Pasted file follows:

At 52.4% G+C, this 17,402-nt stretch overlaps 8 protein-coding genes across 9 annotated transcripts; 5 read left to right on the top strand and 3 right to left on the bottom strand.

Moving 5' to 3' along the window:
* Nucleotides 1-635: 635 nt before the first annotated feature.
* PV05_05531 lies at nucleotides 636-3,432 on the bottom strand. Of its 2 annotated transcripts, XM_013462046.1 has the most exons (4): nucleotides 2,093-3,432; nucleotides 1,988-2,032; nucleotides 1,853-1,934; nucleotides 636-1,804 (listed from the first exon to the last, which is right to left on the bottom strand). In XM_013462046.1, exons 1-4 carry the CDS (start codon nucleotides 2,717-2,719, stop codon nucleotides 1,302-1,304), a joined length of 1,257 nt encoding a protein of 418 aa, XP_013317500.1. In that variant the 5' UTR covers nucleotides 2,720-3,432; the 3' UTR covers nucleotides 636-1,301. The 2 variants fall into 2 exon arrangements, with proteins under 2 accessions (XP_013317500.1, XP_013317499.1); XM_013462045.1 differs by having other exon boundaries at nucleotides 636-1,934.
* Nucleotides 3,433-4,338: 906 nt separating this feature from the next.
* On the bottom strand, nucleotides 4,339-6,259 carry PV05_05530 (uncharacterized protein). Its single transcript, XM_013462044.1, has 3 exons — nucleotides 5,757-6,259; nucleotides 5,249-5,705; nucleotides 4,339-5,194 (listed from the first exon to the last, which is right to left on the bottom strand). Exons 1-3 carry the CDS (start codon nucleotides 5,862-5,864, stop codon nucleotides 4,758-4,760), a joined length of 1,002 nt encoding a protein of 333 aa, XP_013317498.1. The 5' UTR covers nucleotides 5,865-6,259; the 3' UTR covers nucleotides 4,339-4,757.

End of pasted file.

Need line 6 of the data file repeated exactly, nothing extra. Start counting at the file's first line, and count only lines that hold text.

* On the bottom strand, nucleotides 4,339-6,259 carry PV05_05530 (uncharacterized protein). Its single transcript, XM_013462044.1, has 3 exons — nucleotides 5,757-6,259; nucleotides 5,249-5,705; nucleotides 4,339-5,194 (listed from the first exon to the last, which is right to left on the bottom strand). Exons 1-3 carry the CDS (start codon nucleotides 5,862-5,864, stop codon nucleotides 4,758-4,760), a joined length of 1,002 nt encoding a protein of 333 aa, XP_013317498.1. The 5' UTR covers nucleotides 5,865-6,259; the 3' UTR covers nucleotides 4,339-4,757.